Dual Battery Installations

Posted on 09 Dec 2014 by cliveweatherhead@batterybusiness.com.au

Why a dual battery set-up?

The usual reason to install a dual battery set-up in a vehicle is to provide power to accessories, eg a fridge, without draining the starting (cranking) battery. There are other reasons - a back-up starting battery for example - but usually the 2nd battery in a dual battery set-up is to run fridges, lights, camping equipment etc.

How does a dual battery system work?

In the simplest form, power is taken from the alternator (where it comes into the cranking battery) and is fed through an "isolator" (see below) so that when the engine is running (and the alternator is charging) the 2nd battery is sharing the charging from the alternator, but when the engine is stopped, and the cranking battery voltage drops to (say) 12.8 volts, the isolator opens the circuit between the two batteries and disconnects the cranking battery from whatever accessories are running on the dual battery system, so that they cannot drain the cranking battery below the voltage that is needed to start the vehicle.

What are the isolator choices?

Generally the isolator is either a voltage sensing relay (VSR), or a DC to DC charger (ie takes in DC current at around 12-14.5volts and outputs a charging current to the 2nd battery). This is where it gets a bit complicated though, so we'll break that down below.

What are the types of a VSR?

The VSR comes in a few versions. One will just sense the cranking battery, so it closes (completes a circuit) at above (say) 13.3 volts (alternator running), and opens at below 12.8 volts. The reason for the gap is to stop the relay opening and closing frequently and wearing out quickly. Version 2, though, is a DUAL SENSING VSR, which sense the voltage on both sides of the relay so that if either battery is above (say) 13.4 volts then the relay closes. This would be useful in a boat, for example, where there are two batteries separated by a 1/2/both switch, and either battery can be used to start the motor. With a dual sensing VSR, whichever battery is used to start, the motor will charge both batteries when running. The next version of a VSR is like those above, but programmable, so you can set the voltages that it opens and closes, and the delay times between sensing and acting on what it finds. Programmable VSRs have many uses, especially when different battery types are being used (such as a lead acid battery on one side and a lithium battery on the other). Finally, some VSR's have an override facility - either a built in switch or a remote switch - that allows you to join the two batteries in an emergency...a very nice feature if your cranking battery dies in the middle of the bush, and much easier than using a jump lead to join the batteries.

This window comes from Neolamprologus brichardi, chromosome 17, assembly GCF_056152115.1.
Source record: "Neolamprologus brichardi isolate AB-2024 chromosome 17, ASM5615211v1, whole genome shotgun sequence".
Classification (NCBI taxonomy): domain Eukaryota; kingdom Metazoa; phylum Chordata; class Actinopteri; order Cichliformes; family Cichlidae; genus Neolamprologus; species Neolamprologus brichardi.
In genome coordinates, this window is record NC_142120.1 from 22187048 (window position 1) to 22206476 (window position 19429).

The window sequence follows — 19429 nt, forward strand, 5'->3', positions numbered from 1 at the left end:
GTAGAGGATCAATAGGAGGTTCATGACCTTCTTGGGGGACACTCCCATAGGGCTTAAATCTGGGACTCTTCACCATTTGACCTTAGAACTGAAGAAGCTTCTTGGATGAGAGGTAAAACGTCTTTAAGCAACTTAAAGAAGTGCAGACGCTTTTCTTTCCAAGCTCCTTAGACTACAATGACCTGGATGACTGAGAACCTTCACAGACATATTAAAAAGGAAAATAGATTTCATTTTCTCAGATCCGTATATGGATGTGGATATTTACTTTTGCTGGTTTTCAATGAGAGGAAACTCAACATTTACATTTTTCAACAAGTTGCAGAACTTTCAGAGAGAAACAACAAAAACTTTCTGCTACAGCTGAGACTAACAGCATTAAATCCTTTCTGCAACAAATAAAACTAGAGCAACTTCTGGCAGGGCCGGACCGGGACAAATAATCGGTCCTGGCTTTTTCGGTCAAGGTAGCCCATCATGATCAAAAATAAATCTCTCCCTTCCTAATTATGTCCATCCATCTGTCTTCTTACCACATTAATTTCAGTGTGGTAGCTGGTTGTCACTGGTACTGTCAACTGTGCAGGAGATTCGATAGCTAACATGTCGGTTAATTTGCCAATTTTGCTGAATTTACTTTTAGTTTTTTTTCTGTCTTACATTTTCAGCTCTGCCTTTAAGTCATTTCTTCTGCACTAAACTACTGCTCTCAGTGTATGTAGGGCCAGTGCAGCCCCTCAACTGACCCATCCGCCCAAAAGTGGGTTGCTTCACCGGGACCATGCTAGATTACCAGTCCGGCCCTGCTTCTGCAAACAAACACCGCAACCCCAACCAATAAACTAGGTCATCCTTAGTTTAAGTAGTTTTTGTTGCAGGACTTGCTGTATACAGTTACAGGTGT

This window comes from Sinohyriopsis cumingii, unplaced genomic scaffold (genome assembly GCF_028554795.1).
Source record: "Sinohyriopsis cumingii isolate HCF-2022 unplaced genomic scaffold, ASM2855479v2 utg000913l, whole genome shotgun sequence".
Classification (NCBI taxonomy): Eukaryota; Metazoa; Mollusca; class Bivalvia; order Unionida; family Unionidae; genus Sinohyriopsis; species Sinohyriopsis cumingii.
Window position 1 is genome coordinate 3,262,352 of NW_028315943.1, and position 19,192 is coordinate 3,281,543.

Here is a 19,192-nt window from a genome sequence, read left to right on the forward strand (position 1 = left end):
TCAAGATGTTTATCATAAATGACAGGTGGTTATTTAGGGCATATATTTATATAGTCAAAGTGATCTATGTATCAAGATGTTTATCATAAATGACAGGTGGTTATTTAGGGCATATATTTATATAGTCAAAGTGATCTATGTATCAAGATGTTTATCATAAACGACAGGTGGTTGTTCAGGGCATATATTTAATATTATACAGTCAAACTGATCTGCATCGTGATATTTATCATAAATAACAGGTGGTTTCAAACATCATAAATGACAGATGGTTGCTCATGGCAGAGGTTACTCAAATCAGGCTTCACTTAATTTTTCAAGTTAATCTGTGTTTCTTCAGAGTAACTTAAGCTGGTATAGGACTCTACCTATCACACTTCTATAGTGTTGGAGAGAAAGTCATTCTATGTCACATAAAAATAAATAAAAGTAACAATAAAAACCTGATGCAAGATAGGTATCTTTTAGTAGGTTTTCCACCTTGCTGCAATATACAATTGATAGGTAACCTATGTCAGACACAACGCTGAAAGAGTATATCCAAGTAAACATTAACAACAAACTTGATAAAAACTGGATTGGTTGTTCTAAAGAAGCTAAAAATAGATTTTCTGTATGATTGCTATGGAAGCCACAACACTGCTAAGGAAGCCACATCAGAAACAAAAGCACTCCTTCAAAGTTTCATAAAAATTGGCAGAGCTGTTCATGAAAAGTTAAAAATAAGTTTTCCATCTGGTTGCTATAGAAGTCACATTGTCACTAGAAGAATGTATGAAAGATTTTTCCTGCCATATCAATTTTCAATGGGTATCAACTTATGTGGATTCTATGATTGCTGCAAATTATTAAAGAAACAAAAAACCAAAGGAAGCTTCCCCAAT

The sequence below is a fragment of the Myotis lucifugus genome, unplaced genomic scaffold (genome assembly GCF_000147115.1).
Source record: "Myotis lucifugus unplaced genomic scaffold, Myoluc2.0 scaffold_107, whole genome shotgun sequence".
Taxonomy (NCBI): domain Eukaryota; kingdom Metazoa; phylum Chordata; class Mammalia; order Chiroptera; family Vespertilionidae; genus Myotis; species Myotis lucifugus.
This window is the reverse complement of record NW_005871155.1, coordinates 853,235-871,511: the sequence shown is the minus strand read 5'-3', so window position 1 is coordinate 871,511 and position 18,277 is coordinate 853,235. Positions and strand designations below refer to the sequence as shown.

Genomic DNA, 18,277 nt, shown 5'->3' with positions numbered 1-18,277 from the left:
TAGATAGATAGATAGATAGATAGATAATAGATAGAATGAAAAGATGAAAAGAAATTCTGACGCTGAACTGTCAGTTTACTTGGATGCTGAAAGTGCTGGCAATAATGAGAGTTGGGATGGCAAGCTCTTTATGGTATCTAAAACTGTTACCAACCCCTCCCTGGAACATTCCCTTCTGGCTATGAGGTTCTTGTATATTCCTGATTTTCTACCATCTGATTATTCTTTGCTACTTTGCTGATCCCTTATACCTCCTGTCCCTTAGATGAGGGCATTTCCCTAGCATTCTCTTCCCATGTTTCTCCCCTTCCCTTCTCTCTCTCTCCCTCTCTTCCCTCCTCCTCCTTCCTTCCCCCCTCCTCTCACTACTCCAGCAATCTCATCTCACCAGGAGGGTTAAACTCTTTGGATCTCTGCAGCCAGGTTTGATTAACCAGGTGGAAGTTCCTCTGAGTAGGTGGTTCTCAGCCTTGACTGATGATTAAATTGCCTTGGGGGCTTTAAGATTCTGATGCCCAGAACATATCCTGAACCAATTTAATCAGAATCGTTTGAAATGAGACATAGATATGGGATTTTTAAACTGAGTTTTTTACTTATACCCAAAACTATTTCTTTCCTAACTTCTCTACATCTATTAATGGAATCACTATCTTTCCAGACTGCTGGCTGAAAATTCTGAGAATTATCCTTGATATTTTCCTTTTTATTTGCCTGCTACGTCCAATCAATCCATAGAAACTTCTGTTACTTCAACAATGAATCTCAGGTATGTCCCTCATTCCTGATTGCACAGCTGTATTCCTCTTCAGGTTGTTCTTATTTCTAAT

What are the types of DC to DC charger?

There are many brands of DC to DC charger. Some have the facility to take a solar panel input as well as alternator input, some are suited to under bonnet installation (typically called "potted" units, others need to be somewhere cool and dry such as under the dashboard. Different models have different amp charging rates, typically somewhere between 20 and 40 amps, although there are ways to add extra bits to boost the throughput to 100amps or more (which is seldom needed). In general you'll pay about 3-4 times more for a DC to DC charger than a VSR, but in the overall cost of a dual battery installation, the difference might be $300, give or take.

How do I choose between a VSR and a DC to DC charger?

It's horses for courses. A VSR typically allows 100-160amps of flow through from an alternator (more than most alternators put out), whereas a DC to DC charger allows, typically, 20-40amps so, theoretically, a VSR allows quicker charging. BUT, and it is a big BUT, most 2nd batteries are going to be around 100 to 120amp capacity, and will typically only accept a charge rate of about 20% of their capacity for a while, if heavily drained, quickly falling to around 10% of their capacity, so in most cases it doesn't matter whether you use a VSR or a DC to DC charger in terms of charging speed. In both cases, if your battery is heavily drained, it'll take a few hours of engine running to get it well charged again (not the case with lithium batteries by the way). On the other hand, a VSR only allows the alternator to do its job, and that is basically bunging as much as it can in a steady voltage (usually) at the battery. This is fine to get a battery to about 80% or even 85% full, but to get the last of the charge into a battery it needs to be pulse charged, which only happens with a DC to DC charger. So, in summary, a DC to DC charger costs more, and will give a better charge overall, but a VSR is simpler and can be useful if there is a lot of battery capacity to charge (eg when you are charging a couple of batteries in a trailer via the VSR).